This post is excerpted from the INDY’s morning newsletter, Primer. To read this morning’s edition in full, click here. To get all the day’s local and national headlines and insights delivered straight to your inbox, sign up here.

In yesterday’s Primer, we talked about a study that found huge gaps between rich and poor students in the South, including in North Carolina. Now another study argues that North Carolina is shortchanging poor, black gifted students [Charlotte Observer via N&O].

  • “The ‘gifted gap’ that shortchanges black and Hispanic students across America is especially intense in North Carolina, a new study from the Thomas B. Fordham Institute shows. … The ‘Gifted Gap’ report found that while most high-poverty schools offer programs for gifted students, they tend to be sparsely populated.”
  • “[The report] documented that African-American and Hispanic students are underrepresented in gifted programs in all states and all types of schools, but even more so in schools where most students come from impoverished homes. North Carolina is among 22 states where fewer than 5 percent of black and Hispanic students are in gifted programs, compared with almost 10 percent of all North Carolina students. In North Carolina schools with poverty levels of 75 percent or higher, only 3.1 percent of black and Hispanic students and 5.1 percent of all students were in gifted programs. That was among the nation’s lowest levels.”
  • From the report: “In North Carolina, 90.9 percent of schools have a gifted program. Low-poverty schools are somewhat less likely to have gifted programs than high-poverty schools. Schools in North Carolina are much more likely to have gifted programs than the national average, and high-poverty schools in the state are also much more likely to have gifted programs than the national average.”
  • However: “Of students in North Carolina who attend schools with gifted programs, 9.6 percent participate in those programs. Students in low-poverty schools are more than three times more likely to participate in gifted programs than students in high-poverty schools.”
  • Also: “In North Carolina, only 5.1 percent of students at high-poverty schools with gifted programs participate in gifted education, and there are substantial differences in enrollment across racial groups in North Carolina’s high-poverty schools. Asian students constitute 1.9 percent of the overall student population and 4.1 percent of students enrolled in gifted education in these schools. Black students constitute 40.0 percent of the student population and 24.1 percent of students enrolled in gifted education. Hispanic students constitute 23.1 percent of the student population and 18.3 percent of students enrolled in gifted education. Finally, white students constitute 28.4 percent of the student population and 44.0 percent of students enrolled in gifted education.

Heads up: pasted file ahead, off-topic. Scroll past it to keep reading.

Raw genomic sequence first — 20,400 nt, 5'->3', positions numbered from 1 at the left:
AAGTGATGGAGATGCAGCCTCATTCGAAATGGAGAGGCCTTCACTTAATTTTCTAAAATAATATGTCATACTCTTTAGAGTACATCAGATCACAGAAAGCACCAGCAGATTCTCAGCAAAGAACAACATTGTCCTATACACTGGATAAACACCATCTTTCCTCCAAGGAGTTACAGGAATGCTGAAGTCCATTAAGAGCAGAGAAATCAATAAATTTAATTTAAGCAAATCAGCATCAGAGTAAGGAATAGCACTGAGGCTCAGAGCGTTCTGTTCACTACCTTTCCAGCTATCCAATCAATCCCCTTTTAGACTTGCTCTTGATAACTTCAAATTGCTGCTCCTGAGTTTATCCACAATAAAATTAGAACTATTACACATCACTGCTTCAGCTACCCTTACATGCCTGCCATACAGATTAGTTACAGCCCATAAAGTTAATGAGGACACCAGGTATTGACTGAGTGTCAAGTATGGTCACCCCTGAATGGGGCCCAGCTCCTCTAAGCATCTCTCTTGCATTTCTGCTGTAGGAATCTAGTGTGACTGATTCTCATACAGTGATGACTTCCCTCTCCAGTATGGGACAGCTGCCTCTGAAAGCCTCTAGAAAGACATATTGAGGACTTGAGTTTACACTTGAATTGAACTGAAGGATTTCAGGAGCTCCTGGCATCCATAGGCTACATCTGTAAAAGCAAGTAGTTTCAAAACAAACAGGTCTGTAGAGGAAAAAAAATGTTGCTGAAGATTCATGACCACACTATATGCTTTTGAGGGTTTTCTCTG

• Charlotte Observer: “No district in North Carolina has more poor, black and Hispanic students than Charlotte-Mecklenburg Schools, where 78 of 177 schools have poverty levels of 75 percent or higher. And their chances of building prosperous adult lives pose an essential challenge in a city that has spent the last several years wrestling with dismal statistics on the slim chances for children born poor in Charlotte to advance to higher income levels. Wake County, North Carolina’s largest district, has lower poverty levels than CMS and fewer schools with extreme concentrations of poverty. But almost 51,000 Wake students qualify for federal lunch subsidies to low-income families.”

WHAT’S NEXT: The report offers three policy recommendations.

  • “Consider universal screening and other ways to streamline identification processes: Schools could improve participation rates by optimizing policies for identifying students and implementing universal screening. A universal screening policy assesses all students to determine which are eligible for gifted services and is one of the best ways to boost participation of underrepresented minority students, as well as less affluent students, English language learners, and female students.”
  • “Identify students for gifted programs using local norms: Districts should consider identifying the highest achievers at each school as opposed to across the district. Although students at different schools will meet different standards for inclusion, this identification process is likely to yield greater socioeconomic and ethnic diversity in the district’s gifted programs.”
  • “Counter bias in identifying and serving minority gifted students: To the extent that bias plays a role in the underrepresentation of black and Hispanic students in these programs, employing a more diverse teacher force and deploying interventions shown to counter unconscious bias and help teachers recognize giftedness among all students could lead to greater representation for underrepresented students.”
  • Also from the report: “While teacher nominations are a good mechanism for identifying students who may benefit from gifted programming but do not meet the testing cutoff, relying primarily on parent and teacher nominations, as happens in many schools, is prone to bias, favoritism, and abuse.”